Early universe matter for fractions of a second after the Big Bang have been created.
Researchers have recreated tiny droplets of the so-called primordial soup that filled the early universe moments after the Big Bang.
It’s widely accepted that the young universe, in the first few microseconds after its birth, was much too hot to host assembled atoms.
Instead, physicists believe the newborn cosmos consisted of a liquid-like state of matter known as a quark gluon plasma.
For the first time, scientists claim to have created droplets of this plasma, revealing how they can expand into three distinct shapes: circles, ellipses, and triangles.
‘Our experimental result has brought us much closer to answering the question of what is the smallest amount of early universe matter than can exist,’ says Jamie Nagle, a professor at the University of Colorado, Boulder.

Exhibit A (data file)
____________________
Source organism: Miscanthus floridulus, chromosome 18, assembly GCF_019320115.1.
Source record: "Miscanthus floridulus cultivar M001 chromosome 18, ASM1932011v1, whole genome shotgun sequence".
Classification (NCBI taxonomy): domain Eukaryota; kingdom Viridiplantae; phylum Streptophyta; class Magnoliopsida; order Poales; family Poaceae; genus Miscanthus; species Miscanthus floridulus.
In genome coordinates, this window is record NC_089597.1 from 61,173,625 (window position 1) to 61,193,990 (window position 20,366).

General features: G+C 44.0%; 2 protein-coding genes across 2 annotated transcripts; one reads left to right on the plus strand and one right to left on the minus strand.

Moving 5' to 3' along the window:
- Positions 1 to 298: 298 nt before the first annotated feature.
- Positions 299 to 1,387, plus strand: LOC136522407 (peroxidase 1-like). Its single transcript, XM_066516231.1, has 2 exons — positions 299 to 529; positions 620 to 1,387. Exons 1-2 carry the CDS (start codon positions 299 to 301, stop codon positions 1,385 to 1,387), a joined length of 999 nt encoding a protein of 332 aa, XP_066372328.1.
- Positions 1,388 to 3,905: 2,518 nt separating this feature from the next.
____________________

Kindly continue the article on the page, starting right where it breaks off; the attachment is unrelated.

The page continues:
For the PHENIX experiment, researchers used the Relativistic Heavy Ion Collider (RHIC) at Brookhaven National Lab to smash protons and neutrons together.
These collisions generate ultra-hot temperatures in the trillions of degrees Celsius, causing the subatomic particles that create protons and neutrons to break apart into their elementary forms.
Under certain conditions, the team found the resulting droplets expanded to form three different shapes.
The new effort follows nearly two decades of research on this type of matter at the RHIC, and puts an early theory to the test, assessing whether lone protons – as opposed to atoms – can generate enough energy to make matter flow like liquid.
According to Nagle, if this is the case, the droplets should be able to hold their shape.
‘Imagine that you have two droplets that are expanding into a vacuum,’ Nagle says.
‘If the two droplets are really close together, then as they’re expanding out, they run into each other and push against each other, and that’s what creates this pattern.’
And, the PHENIX experiment found that’s just what happens.